The Idaho Fish and Game Commission will meet at 11 a.m. Friday, May 4, in a telephone conference call to consider proposed spring Chinook salmon seasons.
This year the preseason expectation is for 27,700 Chinook to cross Lower Granite Dam on the Snake River in southeastern Washington - the last of eight federal dams the fish must pass before reaching Idaho. That's fewer than the 2006 run of 32,664.
But not all those fish will be available to anglers.
Nearly 11,000 of them are wild fish that must be left in the river, and nearly 17,000 are hatchery fish, most of them marked. The Rapid River hatchery near Riggins needs about 2,500 Chinook and the Dworshak National Fish Hatchery near Orofino needs about 1,200 fish for broodstock for the next generation of salmon.
Both met their goal last year.
The number of fish available to anglers this year would be based on the numbers returning beyond the needs of hatcheries, and that surplus would be split between tribal and nontribal fisheries.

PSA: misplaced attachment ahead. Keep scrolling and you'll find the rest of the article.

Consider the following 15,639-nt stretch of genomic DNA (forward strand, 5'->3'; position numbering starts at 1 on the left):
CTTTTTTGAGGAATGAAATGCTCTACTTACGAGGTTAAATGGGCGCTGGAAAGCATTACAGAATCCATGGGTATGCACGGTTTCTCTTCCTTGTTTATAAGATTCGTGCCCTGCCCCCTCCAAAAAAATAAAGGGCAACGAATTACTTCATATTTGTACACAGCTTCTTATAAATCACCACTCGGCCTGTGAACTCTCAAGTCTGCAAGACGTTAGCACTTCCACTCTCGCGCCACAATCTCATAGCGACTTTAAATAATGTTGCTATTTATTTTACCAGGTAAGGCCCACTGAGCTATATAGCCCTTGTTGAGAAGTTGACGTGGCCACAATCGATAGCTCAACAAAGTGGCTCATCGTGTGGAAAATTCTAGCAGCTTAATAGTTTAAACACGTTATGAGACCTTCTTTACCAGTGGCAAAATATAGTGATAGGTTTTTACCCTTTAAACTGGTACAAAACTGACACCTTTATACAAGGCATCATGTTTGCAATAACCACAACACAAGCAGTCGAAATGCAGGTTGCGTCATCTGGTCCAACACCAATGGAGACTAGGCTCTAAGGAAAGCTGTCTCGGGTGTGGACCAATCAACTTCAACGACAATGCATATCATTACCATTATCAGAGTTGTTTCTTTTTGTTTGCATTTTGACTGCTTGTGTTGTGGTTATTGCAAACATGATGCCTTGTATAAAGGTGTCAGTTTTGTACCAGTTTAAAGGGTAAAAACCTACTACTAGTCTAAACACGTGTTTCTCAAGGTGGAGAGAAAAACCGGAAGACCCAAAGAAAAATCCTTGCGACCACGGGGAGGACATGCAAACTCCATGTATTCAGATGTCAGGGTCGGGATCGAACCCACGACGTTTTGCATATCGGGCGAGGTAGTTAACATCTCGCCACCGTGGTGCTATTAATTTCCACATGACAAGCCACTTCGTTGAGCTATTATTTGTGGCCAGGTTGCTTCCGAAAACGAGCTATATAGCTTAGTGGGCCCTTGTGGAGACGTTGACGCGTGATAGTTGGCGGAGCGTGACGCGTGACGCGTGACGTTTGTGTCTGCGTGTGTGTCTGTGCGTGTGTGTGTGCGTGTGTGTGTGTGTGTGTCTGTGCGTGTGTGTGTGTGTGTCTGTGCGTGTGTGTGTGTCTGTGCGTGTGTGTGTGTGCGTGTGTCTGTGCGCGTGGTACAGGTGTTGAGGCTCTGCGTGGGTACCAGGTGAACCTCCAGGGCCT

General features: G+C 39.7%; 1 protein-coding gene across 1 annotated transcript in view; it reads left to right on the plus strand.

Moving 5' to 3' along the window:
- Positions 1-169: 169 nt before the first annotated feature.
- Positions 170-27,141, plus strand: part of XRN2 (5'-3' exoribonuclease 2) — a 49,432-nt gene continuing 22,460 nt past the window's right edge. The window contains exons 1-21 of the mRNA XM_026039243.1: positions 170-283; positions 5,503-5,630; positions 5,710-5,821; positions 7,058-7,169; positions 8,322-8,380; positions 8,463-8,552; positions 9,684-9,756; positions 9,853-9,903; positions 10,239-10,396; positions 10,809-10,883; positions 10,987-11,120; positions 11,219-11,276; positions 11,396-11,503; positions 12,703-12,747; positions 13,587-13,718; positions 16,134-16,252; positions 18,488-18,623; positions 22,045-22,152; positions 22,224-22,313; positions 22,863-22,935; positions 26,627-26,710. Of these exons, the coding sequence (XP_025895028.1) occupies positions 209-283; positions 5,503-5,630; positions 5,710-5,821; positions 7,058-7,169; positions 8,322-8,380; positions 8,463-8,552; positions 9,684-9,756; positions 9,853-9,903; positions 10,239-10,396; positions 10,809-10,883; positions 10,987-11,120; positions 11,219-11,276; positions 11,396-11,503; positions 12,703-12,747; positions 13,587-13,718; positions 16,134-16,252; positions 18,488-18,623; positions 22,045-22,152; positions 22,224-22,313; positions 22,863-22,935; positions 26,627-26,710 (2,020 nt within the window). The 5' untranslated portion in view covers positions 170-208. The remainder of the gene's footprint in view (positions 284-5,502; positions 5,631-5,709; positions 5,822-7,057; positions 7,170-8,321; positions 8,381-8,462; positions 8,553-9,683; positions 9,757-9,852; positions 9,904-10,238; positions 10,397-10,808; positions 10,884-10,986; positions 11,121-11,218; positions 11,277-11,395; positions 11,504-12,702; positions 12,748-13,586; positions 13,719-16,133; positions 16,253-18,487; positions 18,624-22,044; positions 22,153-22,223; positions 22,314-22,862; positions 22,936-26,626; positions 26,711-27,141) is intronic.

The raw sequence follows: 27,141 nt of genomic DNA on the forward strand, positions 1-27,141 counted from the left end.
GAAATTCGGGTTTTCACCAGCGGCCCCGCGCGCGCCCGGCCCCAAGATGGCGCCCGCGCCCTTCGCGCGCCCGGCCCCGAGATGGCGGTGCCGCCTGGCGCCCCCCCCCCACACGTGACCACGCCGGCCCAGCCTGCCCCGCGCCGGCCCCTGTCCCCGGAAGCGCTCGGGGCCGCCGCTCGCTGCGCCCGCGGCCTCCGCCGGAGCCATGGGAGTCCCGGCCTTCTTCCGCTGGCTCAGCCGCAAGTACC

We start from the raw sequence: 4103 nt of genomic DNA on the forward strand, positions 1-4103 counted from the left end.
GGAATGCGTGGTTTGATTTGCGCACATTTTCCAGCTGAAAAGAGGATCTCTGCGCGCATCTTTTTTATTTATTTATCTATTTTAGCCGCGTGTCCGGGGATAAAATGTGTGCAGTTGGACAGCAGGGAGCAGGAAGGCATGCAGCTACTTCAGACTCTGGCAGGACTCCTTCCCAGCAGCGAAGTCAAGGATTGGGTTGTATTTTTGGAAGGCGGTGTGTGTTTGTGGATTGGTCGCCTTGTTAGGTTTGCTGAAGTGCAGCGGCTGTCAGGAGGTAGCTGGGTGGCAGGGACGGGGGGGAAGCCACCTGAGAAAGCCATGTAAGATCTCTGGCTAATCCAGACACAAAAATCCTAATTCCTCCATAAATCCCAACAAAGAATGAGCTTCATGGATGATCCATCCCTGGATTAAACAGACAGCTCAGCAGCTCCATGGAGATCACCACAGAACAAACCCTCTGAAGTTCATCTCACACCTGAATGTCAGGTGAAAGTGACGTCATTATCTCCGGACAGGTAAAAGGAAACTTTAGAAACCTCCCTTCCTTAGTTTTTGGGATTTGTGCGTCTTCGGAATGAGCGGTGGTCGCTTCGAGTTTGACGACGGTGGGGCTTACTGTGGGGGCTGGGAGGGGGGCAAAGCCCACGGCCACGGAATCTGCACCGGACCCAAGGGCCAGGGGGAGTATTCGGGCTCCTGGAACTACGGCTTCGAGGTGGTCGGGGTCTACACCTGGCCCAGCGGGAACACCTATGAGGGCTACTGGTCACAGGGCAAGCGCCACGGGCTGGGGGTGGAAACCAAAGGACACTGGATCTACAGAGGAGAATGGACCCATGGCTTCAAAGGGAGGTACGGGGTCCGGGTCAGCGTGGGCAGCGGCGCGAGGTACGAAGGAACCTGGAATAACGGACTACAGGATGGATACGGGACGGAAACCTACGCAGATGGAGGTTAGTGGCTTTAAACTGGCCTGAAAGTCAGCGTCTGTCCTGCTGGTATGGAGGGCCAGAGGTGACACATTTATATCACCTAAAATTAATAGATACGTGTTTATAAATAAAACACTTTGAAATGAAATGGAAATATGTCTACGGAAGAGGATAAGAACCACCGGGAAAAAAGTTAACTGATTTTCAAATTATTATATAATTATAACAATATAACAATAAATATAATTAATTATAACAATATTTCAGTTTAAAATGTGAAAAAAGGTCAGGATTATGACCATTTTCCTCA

The 2007 run has just begun to reach Lower Granite with 314 adult Chinook salmon counted as of April 29. The 10-year average at Lower Granite for this date is 13,133 fish. The run appears to be late, but preliminary indications from counts at Bonneville Dam, the first dam on the lower Columbia River, are that returns over Lower Granite will meet the forecast number.
Last year, 10,706 adult Chinook were trapped at Idaho hatcheries, and anglers caught 5,701 fish, and of those they kept 3,610. Based on pre-season projections, however, fewer spring Chinook hatchery returns are expected to be available for nontribal anglers in 2007. The Idaho Department of Fish and Game will update these projections as dam counts and tagging data become available.